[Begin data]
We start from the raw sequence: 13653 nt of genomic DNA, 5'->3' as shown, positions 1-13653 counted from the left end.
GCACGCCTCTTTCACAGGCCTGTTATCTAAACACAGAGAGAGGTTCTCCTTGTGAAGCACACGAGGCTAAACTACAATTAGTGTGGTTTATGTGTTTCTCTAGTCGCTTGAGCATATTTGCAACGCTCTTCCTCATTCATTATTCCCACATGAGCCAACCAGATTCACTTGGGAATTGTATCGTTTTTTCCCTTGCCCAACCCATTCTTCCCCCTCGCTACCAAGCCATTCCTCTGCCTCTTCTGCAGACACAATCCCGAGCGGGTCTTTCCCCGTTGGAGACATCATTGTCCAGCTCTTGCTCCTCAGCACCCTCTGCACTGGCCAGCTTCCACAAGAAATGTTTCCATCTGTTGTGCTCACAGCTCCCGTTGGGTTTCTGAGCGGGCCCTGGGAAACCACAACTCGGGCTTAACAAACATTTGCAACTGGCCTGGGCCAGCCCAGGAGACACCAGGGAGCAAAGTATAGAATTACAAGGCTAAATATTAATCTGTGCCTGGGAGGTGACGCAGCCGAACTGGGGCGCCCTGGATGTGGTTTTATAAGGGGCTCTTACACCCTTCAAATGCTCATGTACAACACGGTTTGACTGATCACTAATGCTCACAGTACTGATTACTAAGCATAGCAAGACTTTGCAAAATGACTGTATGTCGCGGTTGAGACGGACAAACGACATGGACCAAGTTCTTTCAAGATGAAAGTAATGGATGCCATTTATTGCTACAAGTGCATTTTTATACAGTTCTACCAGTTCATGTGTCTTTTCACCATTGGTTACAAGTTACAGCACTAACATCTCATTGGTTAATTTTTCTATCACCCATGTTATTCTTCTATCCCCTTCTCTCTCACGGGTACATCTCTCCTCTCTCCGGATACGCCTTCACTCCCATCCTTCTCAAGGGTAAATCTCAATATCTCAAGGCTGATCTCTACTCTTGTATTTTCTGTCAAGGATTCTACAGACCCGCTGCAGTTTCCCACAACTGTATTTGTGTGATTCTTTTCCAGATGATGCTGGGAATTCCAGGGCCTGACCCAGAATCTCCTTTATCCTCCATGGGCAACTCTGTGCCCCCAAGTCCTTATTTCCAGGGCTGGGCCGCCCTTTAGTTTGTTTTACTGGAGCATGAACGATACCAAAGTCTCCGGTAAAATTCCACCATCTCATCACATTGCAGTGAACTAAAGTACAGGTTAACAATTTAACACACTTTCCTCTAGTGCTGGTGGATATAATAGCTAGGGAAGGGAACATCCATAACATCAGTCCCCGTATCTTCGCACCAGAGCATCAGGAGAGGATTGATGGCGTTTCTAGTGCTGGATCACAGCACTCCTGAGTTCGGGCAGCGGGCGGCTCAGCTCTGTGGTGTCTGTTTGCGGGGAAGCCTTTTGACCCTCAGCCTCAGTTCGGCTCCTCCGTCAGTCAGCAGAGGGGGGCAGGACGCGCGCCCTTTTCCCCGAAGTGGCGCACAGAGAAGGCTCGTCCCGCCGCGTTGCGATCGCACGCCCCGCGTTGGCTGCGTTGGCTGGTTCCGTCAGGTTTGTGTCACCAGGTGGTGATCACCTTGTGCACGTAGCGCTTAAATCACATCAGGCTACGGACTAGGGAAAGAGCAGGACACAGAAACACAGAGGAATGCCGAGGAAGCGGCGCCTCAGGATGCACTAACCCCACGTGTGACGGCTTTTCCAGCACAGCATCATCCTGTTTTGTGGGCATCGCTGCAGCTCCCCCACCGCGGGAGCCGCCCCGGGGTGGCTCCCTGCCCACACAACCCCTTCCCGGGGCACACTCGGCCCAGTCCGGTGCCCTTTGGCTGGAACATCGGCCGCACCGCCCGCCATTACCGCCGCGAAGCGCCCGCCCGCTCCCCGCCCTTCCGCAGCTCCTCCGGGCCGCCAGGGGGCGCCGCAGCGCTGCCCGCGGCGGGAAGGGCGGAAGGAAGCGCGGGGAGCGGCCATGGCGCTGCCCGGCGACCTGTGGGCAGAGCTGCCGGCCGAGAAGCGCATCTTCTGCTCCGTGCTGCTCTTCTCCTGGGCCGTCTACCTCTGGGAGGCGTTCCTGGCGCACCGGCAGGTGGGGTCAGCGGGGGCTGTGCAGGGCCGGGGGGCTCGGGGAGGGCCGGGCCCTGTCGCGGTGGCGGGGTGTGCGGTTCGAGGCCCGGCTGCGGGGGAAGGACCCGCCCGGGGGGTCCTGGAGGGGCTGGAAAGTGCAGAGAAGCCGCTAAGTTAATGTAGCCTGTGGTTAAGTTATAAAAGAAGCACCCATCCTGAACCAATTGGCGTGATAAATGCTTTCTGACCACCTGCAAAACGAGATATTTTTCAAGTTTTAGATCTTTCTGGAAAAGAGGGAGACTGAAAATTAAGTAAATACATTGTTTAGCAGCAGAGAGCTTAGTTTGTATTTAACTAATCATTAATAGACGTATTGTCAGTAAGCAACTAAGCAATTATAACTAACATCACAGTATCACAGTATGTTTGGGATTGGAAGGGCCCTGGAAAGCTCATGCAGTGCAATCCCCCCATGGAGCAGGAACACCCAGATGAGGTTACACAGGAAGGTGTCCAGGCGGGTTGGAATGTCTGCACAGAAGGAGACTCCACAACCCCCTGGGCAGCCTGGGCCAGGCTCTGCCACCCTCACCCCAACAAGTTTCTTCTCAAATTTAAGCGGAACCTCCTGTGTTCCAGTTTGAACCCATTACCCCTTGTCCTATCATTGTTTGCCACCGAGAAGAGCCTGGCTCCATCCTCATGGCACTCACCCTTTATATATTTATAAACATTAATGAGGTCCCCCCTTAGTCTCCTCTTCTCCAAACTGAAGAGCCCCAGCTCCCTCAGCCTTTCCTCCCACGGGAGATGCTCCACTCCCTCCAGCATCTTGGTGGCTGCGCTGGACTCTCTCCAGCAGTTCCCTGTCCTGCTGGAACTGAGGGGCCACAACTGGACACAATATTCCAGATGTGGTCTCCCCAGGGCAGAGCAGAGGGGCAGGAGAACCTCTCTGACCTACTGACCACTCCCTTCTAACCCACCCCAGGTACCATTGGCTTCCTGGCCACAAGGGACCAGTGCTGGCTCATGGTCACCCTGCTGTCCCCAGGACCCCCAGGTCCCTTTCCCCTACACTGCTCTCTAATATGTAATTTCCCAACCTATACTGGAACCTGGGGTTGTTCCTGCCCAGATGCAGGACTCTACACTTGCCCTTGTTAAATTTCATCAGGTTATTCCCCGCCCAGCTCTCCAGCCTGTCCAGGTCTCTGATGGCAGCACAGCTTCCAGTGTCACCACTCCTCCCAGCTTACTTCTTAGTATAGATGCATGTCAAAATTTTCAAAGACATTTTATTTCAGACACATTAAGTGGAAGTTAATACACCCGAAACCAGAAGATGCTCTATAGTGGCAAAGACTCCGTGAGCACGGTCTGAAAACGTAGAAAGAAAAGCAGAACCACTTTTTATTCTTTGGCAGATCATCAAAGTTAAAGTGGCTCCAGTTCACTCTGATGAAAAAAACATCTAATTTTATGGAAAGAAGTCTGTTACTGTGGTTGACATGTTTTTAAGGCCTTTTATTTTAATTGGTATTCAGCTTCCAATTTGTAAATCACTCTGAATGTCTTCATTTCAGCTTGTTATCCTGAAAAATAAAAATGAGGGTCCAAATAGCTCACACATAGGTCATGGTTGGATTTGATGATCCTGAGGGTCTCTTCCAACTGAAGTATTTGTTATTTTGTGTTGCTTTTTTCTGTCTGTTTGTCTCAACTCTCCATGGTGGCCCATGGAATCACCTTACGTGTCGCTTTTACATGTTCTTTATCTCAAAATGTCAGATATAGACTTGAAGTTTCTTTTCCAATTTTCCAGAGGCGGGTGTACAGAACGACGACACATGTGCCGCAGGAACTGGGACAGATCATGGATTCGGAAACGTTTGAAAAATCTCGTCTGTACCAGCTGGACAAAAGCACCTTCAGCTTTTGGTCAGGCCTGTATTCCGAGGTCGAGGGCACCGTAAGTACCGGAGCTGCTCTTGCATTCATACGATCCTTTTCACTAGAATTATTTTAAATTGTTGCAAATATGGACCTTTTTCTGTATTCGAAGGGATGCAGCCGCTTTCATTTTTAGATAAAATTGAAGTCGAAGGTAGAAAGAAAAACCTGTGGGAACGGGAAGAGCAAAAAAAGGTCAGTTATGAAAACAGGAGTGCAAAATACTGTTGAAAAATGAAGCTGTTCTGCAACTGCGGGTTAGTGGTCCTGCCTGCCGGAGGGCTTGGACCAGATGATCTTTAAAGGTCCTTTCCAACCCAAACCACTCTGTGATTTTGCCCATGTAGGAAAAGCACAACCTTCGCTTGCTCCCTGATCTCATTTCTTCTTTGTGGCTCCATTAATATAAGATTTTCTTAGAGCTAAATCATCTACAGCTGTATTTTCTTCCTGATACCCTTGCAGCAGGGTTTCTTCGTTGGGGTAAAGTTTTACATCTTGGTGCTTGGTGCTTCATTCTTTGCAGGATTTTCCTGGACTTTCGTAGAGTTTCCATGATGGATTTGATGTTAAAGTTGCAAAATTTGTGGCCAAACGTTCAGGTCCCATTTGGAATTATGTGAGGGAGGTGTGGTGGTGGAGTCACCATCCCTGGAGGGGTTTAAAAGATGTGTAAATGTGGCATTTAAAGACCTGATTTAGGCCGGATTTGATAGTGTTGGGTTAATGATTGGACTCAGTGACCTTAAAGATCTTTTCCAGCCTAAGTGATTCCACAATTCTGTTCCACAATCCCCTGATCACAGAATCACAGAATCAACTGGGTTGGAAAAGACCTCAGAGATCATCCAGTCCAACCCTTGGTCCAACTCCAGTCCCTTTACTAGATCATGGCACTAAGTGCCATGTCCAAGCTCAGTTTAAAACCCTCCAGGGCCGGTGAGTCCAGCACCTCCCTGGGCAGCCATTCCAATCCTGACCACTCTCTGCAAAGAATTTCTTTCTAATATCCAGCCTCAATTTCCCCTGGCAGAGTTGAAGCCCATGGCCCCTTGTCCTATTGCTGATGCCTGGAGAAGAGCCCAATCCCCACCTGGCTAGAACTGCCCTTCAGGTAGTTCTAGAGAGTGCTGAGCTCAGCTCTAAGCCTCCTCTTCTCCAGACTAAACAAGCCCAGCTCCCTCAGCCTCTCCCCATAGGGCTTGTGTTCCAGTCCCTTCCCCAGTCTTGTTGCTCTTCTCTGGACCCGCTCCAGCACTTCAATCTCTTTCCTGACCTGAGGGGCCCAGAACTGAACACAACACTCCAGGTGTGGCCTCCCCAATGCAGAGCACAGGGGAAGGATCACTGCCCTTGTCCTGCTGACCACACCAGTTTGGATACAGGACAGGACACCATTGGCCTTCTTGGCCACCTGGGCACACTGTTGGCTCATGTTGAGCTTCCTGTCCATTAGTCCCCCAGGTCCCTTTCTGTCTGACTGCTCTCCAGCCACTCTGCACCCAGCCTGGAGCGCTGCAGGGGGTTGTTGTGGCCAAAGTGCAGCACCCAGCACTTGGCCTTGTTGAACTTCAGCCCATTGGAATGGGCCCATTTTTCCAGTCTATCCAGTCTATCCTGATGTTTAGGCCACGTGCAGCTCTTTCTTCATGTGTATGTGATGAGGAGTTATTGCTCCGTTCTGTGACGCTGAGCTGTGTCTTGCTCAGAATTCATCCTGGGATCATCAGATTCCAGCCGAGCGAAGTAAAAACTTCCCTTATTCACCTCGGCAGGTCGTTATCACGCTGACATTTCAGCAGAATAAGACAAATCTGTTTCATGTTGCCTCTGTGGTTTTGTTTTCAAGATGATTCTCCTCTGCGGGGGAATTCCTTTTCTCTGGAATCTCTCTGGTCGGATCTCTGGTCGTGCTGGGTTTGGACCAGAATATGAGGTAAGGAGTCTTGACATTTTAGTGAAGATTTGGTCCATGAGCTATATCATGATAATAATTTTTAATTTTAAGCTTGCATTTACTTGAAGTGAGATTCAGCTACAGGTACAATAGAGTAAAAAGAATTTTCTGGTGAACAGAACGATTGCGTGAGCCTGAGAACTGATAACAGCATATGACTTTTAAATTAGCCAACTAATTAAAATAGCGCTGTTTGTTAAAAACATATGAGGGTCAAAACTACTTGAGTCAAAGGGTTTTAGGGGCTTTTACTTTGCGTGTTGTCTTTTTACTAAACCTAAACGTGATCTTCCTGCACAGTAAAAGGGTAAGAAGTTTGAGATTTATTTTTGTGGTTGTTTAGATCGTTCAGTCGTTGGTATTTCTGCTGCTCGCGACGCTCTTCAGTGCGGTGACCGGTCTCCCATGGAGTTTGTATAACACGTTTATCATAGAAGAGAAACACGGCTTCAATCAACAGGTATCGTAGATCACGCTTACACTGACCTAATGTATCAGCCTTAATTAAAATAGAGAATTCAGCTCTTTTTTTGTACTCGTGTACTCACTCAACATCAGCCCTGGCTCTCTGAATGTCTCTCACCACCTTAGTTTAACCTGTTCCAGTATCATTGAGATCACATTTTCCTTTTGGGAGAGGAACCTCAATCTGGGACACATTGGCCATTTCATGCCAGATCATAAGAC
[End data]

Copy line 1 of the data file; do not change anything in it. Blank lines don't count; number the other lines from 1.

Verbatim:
We start from the raw sequence: 13653 nt of genomic DNA, 5'->3' as shown, positions 1-13653 counted from the left end.